As far as schemas go, again, checking strictly whether a given JSON object matches a schema is seldom required - instead, you just check whether the required properties are there, and whether your value-level invariants hold. If extra properties exist, that's fine - you just ignore them. If something is missing, you can either bail, or substitute a default value. And if something has the wrong type, again, you can bail (found a non-numeric string where a number was expected), or you can gracefully recover (substitute a default value, round, truncate, convert to boolean, etc.).

Another thing to consider is that XML is far more complex than JSON - XML has namespaces, attributes, entities, and you need to decide how to marshal between objects in your language and XML representations. In JSON, the choice is usually obvious - it's either scalar (int, float, string, boolean, null), a simple list (array), or a key-value collection (object).

Unfortunately, there are few languages (if any) that get transparent type casting right - Javascript, PHP, Python, they all require explicit type juggling occasionally, so you won't be able to reach the theoretically ideal situation.

| improve this answer | |
  • I was getting ready for bed and I run into Deep Programming Philosophy®. Now I'm not going to be able to get to sleep for an hour. Thanks! :-) – Peter Rowell May 10 '12 at 6:09
  • 1
    +1. Although I don't share your belief on dynamic typing being more flexible and static typing having only marginal benefits ;) – back2dos May 10 '12 at 6:10
  • 1
    I have no problem at all with writing in dynamically typed languages, and I'm definitely not keen on imposing type systems on them. The problem is that "check before you go, only for what you need, ignore the rest" by nature tends to be clunky, imperative code. At least SQL-backed databases/static OO languages imposed a 'schema' (in the relational/OO realms, respectively), but nothing in the newer stack described above intrinsically contain any schema validation. – Stoive May 10 '12 at 6:52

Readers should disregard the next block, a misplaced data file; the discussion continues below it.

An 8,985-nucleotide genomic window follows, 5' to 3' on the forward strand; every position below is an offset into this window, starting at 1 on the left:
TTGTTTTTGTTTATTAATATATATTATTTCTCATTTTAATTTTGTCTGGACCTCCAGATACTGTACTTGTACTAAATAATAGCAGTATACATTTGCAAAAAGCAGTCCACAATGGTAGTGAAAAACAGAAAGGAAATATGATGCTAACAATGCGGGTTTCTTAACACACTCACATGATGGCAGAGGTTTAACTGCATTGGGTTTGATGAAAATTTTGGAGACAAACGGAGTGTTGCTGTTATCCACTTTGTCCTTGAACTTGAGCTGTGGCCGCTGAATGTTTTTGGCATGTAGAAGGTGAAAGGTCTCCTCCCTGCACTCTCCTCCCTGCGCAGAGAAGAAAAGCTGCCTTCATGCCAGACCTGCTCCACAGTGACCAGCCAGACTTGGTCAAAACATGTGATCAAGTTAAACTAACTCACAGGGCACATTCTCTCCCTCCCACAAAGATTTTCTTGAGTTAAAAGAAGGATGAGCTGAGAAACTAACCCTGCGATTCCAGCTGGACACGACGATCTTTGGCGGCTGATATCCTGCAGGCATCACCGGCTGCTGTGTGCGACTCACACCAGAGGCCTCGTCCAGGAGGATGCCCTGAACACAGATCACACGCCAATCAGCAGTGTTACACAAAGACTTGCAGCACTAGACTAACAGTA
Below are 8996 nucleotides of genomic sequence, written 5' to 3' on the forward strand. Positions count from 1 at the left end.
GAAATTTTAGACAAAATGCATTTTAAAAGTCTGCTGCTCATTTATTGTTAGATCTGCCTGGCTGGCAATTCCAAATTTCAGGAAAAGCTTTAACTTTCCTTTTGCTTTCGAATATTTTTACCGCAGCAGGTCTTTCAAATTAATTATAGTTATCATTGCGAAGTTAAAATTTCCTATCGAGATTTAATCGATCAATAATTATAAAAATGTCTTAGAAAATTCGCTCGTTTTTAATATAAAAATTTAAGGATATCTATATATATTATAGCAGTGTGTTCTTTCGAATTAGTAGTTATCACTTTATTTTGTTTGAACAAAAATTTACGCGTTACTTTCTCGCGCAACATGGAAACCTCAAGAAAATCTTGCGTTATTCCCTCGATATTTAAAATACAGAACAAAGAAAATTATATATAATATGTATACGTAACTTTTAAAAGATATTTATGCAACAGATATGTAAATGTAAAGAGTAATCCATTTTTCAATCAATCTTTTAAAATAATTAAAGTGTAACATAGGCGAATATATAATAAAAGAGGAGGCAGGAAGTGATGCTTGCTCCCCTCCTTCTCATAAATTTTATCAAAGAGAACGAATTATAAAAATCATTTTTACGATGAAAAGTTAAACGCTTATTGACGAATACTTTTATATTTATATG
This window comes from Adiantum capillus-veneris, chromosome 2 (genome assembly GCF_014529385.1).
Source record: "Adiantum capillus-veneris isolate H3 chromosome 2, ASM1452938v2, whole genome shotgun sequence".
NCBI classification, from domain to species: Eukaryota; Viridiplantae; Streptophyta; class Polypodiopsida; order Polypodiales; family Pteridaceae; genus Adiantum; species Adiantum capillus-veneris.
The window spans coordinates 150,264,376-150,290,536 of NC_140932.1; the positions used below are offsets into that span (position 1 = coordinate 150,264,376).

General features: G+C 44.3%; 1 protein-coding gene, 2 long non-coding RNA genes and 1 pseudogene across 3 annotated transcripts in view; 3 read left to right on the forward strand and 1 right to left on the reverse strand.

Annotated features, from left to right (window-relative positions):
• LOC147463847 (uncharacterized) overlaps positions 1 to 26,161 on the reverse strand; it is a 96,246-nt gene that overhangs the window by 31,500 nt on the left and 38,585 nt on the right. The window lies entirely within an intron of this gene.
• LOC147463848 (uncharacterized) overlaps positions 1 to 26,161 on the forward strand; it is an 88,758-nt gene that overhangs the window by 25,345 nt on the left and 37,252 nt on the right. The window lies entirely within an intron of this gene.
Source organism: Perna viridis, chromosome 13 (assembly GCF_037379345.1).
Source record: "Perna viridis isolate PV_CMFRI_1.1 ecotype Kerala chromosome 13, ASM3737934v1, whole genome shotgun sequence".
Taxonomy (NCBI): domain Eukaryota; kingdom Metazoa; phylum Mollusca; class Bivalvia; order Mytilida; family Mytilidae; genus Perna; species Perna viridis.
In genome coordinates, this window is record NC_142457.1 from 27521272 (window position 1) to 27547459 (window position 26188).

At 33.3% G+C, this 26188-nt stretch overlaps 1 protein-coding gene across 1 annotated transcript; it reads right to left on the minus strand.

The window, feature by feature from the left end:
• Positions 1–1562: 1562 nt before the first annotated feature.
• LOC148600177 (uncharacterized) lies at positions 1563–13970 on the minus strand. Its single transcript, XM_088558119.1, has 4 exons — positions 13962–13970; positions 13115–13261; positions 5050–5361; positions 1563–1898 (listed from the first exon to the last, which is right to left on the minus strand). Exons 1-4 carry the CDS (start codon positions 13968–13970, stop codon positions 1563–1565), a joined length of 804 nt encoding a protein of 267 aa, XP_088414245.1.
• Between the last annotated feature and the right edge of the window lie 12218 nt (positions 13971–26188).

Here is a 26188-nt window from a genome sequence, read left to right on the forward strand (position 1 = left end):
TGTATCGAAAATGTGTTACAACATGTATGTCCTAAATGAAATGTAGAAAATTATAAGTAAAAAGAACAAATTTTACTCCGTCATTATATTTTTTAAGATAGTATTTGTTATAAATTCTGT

• 1
    The whole point of dynamic typing, at least in languages that get it mostly right, is that you don't have to think about types most of the time. The whole point of using computers is the manipulation of data structures. So you are saying "I want to manipulate data structures without thinking about those data structures". – ThomasX May 10 '12 at 11:18
  • 1
    @tdammers I've seen some pretty large government data exchange projects here in the Netherlands where SOAP is extensively used, applying XML schema's totaling 10's of MB large. Yes, it is complicated, but it would be near impossible to prove any correctness in sth such as JSON. Writing validation for these structures would be near impossible without reinventing the wheel and creating a data validation language. I'm not stating XML schema or XML is readable, it is not. You should use graphical editors to help you interpret. – Dibbeke May 11 '12 at 11:24

Well as your programming stack does not care about types why should you.

The answer is that your users might. So what you want to do is enforce whatever business rules apply to your data.

This can be done by JavaScript on entered forms, by coding validation into your Node.js server code when a request is received, or, even encoding the rules in xsd and getting the parser to validate your xml input.

The point is you implement business rules validation not technical validation. That is you should be checking rules like "A three digit number between 001 and 700" which mean something to your end user, rather than "is this numeric". So if your user thinks "The night before christmas" is a valid date and your application can live with it then its a valid date.

| improve this answer | |
  • Ahh, I think you've understood what I'm trying to ask! Enforcing business rules - an SQL database enforces some of them through the schema, and a strongly-typed OO language helps enforce them through all the classes you have to create. Guess I just need to be less lazy, and just write some lines in my code to do this :p – Stoive May 10 '12 at 7:34
  • 3
    Always a bad idea to let the DB validate your data anyway. Makes error handling really messy! – James Anderson May 10 '12 at 8:47

Your Answer

By clicking “Post Your Answer”, you agree to our terms of service, privacy policy and cookie policy

Not the answer you're looking for? Browse other questions tagged or ask your own question.